Tanya’s neighbors looked at her as though she were a chicken who had suddenly learned to fly. She turned back to
her face flushed. Not once in her thirty-three years had she been paid such a compliment by a stranger. And from Italy—the birthplace of art and beauty. It was a miracle.

“What did he want?” asked Tanya’s neighbor, the wife. She hadn’t dared look up from her knitting.

“He invited me to meet him at his hotel, I think.”

“You will go? It’s not illegal, but—”

Tanya caught the accusation in the woman’s tone. “You must be joking,” Tanya said.

“It is discouraged. Yes, it is strongly discouraged,” the husband whispered. “You will be put on a list for observation, if they even let you into that hotel.”

“I have two children, seven years old and one and a half,” Tanya said. “A good husband. Nondrinker.”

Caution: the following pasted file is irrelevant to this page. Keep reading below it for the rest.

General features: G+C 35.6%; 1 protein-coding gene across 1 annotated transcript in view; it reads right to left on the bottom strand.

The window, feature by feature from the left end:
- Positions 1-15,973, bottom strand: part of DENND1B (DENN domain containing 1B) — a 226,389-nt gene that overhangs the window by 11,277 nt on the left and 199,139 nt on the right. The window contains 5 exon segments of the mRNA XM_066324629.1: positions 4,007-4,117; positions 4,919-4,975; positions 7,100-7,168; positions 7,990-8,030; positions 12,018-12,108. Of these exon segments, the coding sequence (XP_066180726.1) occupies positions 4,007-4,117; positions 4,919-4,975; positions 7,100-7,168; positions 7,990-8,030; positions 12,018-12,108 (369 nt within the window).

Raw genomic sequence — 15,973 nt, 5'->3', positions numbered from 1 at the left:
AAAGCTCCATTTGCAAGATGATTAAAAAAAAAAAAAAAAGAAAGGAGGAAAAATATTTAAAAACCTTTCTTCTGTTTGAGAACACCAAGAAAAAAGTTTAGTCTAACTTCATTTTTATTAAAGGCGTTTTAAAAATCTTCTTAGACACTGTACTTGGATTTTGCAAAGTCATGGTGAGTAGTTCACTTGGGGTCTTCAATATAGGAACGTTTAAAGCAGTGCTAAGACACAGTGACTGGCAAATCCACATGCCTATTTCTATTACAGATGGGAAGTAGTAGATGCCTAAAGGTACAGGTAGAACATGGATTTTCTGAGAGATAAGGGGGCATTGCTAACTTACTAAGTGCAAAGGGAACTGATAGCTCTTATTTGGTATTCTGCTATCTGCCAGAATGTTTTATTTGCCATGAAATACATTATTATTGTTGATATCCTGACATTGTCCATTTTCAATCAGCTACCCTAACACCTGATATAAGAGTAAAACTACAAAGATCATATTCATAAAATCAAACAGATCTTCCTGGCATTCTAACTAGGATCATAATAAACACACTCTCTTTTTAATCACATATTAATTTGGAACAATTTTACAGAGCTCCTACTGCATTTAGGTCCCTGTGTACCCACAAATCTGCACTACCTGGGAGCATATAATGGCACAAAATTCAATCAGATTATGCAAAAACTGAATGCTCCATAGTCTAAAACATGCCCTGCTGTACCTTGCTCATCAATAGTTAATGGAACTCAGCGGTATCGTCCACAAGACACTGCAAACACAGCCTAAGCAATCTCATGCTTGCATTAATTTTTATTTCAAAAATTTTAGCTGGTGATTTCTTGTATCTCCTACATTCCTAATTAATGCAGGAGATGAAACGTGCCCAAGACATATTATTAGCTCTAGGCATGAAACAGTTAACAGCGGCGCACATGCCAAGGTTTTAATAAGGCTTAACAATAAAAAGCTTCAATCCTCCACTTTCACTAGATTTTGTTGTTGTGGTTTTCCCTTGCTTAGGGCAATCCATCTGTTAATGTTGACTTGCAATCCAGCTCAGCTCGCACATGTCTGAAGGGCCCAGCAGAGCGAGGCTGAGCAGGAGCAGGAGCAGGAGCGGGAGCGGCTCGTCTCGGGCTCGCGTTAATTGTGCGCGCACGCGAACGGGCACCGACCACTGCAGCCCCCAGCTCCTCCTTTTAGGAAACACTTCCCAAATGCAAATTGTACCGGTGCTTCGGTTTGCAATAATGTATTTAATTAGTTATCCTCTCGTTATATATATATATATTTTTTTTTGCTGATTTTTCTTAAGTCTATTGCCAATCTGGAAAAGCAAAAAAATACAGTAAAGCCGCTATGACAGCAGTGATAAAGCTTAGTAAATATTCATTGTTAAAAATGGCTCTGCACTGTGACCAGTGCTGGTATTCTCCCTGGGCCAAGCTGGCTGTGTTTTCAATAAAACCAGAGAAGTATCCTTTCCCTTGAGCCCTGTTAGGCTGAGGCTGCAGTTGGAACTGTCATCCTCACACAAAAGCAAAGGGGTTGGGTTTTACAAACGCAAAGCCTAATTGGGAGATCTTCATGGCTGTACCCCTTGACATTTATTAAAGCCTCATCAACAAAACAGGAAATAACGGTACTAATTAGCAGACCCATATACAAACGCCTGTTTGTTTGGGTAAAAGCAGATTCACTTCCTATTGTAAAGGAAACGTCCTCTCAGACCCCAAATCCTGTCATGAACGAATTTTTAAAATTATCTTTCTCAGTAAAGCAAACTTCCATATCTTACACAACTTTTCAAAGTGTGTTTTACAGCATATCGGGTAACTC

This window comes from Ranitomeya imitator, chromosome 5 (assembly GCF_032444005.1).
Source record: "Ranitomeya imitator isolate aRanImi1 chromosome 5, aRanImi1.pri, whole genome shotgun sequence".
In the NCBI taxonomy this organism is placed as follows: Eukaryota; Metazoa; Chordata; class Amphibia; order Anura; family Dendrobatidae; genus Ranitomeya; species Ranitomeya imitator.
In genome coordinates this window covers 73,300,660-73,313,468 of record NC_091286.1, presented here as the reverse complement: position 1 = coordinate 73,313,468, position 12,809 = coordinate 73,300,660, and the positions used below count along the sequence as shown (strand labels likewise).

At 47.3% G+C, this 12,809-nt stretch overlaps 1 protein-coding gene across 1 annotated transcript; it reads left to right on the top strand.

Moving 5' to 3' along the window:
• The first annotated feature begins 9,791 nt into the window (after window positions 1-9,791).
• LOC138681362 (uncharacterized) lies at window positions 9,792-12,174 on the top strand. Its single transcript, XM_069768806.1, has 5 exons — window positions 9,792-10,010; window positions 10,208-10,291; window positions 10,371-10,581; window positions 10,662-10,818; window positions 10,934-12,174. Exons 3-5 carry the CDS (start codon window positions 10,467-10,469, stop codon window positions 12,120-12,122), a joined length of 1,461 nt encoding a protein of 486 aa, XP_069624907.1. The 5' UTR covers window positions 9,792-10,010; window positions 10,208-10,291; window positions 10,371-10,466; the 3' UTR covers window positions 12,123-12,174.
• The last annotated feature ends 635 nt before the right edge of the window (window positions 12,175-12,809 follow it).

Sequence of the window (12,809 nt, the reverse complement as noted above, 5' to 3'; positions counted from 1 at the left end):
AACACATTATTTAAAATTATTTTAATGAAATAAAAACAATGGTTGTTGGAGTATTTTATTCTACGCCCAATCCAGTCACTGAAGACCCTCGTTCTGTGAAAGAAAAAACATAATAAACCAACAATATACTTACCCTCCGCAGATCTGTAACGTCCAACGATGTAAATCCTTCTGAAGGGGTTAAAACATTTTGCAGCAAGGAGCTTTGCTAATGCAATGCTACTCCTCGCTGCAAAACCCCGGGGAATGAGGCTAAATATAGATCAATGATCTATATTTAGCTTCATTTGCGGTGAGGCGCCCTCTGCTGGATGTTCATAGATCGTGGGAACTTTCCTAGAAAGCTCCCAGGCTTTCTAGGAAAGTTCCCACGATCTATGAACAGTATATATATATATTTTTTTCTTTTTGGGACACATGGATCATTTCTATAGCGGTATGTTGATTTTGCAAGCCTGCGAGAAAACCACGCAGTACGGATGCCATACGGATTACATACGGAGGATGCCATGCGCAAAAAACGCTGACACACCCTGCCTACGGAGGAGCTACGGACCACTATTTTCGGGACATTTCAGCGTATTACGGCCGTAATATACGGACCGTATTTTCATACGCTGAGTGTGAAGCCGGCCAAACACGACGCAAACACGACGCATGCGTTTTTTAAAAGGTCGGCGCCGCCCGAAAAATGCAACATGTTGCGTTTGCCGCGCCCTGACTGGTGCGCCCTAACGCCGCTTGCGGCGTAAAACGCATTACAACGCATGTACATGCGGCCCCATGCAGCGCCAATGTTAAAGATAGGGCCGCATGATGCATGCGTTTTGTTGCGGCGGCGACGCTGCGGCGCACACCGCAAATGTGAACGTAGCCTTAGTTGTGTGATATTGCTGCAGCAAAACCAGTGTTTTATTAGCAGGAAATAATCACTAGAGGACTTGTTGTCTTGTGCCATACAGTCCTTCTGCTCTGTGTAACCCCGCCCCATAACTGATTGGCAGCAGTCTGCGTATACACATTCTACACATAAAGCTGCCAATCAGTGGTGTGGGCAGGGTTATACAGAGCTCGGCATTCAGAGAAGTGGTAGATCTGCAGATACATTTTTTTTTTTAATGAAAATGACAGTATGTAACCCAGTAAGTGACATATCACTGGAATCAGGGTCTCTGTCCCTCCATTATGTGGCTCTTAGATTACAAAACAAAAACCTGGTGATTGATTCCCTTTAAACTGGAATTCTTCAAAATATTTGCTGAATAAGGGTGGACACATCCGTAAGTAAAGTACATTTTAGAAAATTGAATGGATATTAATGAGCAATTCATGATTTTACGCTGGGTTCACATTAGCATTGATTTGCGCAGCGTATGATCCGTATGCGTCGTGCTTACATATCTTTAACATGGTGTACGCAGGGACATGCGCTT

Anton was much more than a nondrinker, of course. Had he been a bachelor, he would have made a perfect personal ad: thirty-five, ethnic Russian, tall, nonsmoker, employed. And he’d never raised a hand to her. Tanya loved him for his decency, for being a good father to her sons. Yet, he’d never looked at her as she thought the Italian had, as if she were a newly discovered Michelangelo painting. Anton told her that she was getting a bit plump and to please bring him his coffee and a piece of cheese, for which she had to stand in line for an hour.

Italians, on the other hand … Don’t make me laugh, please, Tanya thought not without pleasure. She knew all about them from films:
Marriage, Italian Style
Divorce, Italian Style
. They didn’t have divorce in Italy, and the only way out of marriage was to catch your spouse cheating and then kill him or her to protect your honor. And the lover, too, while you’re at it. The sentence was more lenient for a crime of passion. She tried to remember whether Luciano wore a wedding band.